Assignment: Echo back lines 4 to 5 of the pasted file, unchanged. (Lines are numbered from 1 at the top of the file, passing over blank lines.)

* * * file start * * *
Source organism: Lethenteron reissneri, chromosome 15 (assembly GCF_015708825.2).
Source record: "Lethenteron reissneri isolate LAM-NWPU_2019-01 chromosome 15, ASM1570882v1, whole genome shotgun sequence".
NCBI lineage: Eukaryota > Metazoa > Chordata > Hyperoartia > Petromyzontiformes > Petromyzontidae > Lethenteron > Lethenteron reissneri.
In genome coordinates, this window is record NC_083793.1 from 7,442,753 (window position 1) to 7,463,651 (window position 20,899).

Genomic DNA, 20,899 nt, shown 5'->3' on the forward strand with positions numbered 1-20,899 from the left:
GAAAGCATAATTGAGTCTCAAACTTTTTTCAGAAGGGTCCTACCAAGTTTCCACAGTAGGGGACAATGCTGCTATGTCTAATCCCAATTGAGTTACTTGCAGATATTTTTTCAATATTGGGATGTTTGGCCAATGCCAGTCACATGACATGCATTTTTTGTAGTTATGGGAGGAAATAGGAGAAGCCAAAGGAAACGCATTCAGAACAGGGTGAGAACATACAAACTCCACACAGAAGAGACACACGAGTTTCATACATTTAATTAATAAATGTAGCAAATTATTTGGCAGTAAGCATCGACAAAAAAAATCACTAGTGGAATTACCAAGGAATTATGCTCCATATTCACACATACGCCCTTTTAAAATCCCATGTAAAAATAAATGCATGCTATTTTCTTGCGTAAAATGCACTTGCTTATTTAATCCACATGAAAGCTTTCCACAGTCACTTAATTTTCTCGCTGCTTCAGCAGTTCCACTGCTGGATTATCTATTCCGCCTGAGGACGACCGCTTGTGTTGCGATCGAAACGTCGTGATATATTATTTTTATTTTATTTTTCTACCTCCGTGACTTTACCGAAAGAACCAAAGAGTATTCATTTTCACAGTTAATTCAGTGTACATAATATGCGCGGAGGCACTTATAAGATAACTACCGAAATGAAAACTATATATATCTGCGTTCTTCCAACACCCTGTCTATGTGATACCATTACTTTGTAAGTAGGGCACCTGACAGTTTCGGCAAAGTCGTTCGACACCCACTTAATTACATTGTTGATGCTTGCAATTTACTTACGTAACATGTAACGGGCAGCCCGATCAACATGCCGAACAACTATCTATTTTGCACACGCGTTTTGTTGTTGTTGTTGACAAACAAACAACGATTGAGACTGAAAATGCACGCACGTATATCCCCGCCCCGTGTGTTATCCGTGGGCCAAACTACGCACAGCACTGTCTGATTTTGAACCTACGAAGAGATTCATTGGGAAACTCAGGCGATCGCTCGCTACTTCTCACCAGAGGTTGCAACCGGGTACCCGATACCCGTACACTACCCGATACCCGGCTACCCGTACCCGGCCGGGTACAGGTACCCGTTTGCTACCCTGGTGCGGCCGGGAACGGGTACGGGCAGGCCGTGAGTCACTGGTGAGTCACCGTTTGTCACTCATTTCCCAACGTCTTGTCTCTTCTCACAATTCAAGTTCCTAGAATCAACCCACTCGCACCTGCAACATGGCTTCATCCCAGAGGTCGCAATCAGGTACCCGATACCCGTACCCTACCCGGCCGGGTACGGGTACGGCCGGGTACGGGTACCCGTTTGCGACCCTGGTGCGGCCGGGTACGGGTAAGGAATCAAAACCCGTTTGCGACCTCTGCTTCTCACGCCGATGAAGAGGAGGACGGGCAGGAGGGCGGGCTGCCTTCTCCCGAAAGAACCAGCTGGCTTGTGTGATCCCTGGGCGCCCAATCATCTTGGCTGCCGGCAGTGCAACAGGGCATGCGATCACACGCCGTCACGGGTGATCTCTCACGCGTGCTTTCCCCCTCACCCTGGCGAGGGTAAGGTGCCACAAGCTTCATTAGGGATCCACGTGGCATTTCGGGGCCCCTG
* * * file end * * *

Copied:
In genome coordinates, this window is record NC_083793.1 from 7,442,753 (window position 1) to 7,463,651 (window position 20,899).

Genomic DNA, 20,899 nt, shown 5'->3' on the forward strand with positions numbered 1-20,899 from the left: